Handling clergy taxes, compensation and benefits is always a big challenge for church treasurers and boards. Many churches do not even know that ministers’/pastors compensation, benefits and payroll taxes are handled differently than all other professions.
How does a church treasurer determine if a “minister” is eligible for special tax treatment per IRS code?
Minister Tax Factor #1: Determination
In order to be classified a minister (clergy) for tax purposes, a minister should the IRS guidelines for tax treatment:
A licensed, commissioned, or ordained minister is generally the common law employee of the church, denomination, sect, or organization that employs him or her to provide ministerial services.
Note: In 2012, the Supreme Court broadened the ministerial exception by stating the Church should be free to select its ministers entirely free of government regulation and that the state should “defer to a religious organization’s good-faith understanding of who qualifies as a minister.”
Minister Tax Factor #2: Special Tax Treatment
Ministers receive special tax treatment for the following three topics:
- Ministers pay their own self-employment (Social Security and Medicare) tax. (Even though ministers are considered church employees)
- Clergy can receive a Housing Allowance and/or live in a church provided parsonage. (The value of both of these are excluded from a minister's calculation of income tax...but still subject to self-employment tax)
- Churches are NOT permitted to withhold Social Security and Medicare tax from a minister's paycheck.
See IRS Topic 417 and Pub 517 for more clarification on minister's taxes.
Minister Tax Factor #3: Self-employment Tax
Ministers are unique and their compensation is handled differently from other church staff such as the secretary, custodian or bookkeeper. The IRS considers minister to have a dual status when it comes to their employment status. (Note: Teachers, organists, DCE’s, and others may also be considered “Ministers” for tax purposes depending on their training and status within the church)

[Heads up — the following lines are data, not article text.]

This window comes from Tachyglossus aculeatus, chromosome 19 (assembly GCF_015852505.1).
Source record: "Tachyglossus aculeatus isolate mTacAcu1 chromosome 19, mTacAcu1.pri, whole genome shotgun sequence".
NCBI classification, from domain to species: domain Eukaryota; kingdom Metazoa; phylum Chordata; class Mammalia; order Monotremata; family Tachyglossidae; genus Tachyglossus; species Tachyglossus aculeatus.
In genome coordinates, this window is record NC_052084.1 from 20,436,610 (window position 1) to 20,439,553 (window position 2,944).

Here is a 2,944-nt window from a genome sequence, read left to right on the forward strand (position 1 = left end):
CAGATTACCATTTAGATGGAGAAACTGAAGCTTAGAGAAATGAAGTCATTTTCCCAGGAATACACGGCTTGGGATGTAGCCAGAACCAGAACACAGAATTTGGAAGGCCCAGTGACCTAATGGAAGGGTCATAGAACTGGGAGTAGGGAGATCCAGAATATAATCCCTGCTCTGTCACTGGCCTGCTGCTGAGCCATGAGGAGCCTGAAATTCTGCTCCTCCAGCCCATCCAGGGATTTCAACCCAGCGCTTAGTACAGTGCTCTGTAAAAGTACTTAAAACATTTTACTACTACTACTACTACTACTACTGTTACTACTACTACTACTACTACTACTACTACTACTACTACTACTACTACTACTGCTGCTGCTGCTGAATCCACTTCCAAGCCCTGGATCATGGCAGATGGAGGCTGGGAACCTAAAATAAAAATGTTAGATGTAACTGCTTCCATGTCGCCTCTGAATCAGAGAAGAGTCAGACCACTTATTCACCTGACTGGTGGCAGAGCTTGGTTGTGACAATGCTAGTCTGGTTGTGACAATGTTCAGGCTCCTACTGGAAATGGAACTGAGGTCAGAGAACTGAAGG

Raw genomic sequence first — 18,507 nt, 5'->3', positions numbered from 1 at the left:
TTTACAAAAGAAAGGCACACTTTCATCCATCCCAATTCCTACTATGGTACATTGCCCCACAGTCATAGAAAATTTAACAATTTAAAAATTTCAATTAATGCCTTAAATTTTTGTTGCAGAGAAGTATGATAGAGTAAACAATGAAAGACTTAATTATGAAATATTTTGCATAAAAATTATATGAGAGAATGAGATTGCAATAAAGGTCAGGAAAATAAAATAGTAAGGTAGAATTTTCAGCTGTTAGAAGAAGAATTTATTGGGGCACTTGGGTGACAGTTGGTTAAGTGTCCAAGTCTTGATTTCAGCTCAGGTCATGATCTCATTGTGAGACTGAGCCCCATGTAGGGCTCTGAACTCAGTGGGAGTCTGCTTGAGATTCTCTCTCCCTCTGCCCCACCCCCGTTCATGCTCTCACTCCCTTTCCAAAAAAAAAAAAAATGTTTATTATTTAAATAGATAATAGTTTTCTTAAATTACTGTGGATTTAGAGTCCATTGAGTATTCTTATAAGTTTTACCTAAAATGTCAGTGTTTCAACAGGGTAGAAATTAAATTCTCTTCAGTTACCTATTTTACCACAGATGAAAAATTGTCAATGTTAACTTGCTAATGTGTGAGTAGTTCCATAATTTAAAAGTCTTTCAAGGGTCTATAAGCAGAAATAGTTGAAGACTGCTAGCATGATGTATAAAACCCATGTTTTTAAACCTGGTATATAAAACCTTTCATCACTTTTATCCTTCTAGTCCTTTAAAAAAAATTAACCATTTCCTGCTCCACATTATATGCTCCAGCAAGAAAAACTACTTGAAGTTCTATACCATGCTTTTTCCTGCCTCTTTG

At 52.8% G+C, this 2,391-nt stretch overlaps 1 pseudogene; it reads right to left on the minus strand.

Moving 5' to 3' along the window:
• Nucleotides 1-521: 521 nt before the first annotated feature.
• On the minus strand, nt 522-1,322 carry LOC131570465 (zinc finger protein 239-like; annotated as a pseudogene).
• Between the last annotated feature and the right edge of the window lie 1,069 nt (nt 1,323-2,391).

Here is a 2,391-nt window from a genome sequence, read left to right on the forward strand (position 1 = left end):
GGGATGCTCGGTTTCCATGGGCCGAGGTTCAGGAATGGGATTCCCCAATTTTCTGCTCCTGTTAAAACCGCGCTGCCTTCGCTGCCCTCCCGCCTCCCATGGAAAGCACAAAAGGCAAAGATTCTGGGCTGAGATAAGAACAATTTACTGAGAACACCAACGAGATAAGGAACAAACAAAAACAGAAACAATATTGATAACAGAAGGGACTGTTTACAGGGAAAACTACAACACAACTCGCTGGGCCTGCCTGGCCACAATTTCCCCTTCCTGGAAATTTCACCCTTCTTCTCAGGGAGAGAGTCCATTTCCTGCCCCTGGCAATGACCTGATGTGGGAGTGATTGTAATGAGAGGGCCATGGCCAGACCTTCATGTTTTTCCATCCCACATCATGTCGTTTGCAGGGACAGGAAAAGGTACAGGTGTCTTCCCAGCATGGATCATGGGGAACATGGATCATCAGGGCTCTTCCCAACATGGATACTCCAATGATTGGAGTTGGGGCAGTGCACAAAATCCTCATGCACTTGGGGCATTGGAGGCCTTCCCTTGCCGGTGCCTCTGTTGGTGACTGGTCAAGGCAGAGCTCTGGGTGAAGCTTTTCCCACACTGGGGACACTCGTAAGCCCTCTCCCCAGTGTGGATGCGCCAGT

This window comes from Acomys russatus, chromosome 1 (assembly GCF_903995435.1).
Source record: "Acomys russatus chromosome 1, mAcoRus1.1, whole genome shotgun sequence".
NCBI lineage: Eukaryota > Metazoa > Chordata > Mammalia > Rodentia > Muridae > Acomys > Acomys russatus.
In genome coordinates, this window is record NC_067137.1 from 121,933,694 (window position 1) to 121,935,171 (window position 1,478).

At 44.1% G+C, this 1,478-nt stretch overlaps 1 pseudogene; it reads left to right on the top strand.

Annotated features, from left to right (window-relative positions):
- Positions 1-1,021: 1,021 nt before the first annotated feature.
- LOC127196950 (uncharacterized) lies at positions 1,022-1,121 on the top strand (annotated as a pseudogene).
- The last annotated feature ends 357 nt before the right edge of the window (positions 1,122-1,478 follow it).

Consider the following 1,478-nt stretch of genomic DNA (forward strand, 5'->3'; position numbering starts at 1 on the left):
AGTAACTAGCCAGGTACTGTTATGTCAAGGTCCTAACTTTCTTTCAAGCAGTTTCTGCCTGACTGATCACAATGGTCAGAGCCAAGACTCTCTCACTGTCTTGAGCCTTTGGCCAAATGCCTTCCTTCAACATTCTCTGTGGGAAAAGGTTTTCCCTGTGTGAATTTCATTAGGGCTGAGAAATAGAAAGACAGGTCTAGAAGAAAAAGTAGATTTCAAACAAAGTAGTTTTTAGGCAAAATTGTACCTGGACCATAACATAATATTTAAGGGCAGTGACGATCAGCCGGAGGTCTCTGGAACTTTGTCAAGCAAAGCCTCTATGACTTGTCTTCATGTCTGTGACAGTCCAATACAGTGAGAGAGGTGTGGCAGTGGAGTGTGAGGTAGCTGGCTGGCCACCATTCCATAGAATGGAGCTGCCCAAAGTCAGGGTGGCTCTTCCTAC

The IRS considers ministers to be employees of their churches for federal income tax purposes and self-employed for Social Security and Medicare purposes.
In a nutshell: minister’s are responsible to pay their own taxes. They can however request the church to withhold Social Security and Medicare taxes as part of the Federal withholding.
- SECA is an acronym for the Self-Employment Contributions Act. It is the system that self-employed individuals use to pay Social Security/Medicare taxes.
- FICA is an acronym for the Federal Insurance Contributions Act. The employee and the employer each pay half of the FICA taxes.
A minister (as employee) is responsible for paying his/her own self-employment tax. The self-employment tax consists of 12.4% for Social Security and 2.9% for Medicare (15.3% combined).
As a result, the minister actually pays twice as much Social Security and Medicare as a non-minister employee. (Note: It is encouraged that the church pays 50% of the SECA for the minister so as not to subject them to financial harm)
The amount of the minister’s income that is subject to the self-employment tax includes the base salary, the housing allowance, and the fair rental value of church provided housing, if any.
Minister’s Tax Factor #4: Opting Out
Ministers cannot opt out of Social Security because they think it's a bad investment. When filing Form 4361, a minister makes some representations under penalty of perjury. A minister must certify opposition on the basis of religious principles to acceptance of public insurance.
Minster Tax Factor #5 - Withholding Taxes
A church can withhold income tax (if requested by the minister), but not Social Security and Medicare tax.
A minister pays the Social Security and Medicare tax himself under the SECA system. He can pay this tax by making quarterly estimated tax payments, or by requesting the church to hold out extra income tax.
The minister who is considered a church employee must complete a form W-4 and request that a specific amount be withheld from each paycheck.
For example, if a minister estimates that his combined income and self-employment tax for the year will be $9600. He can request that the church withhold $800 of income tax from each month's paycheck.
Even though the minister can only elect withholding of income taxes, he can use these tax payments against both income and self-employment tax since they are added together on his personal income tax return (Form 1040).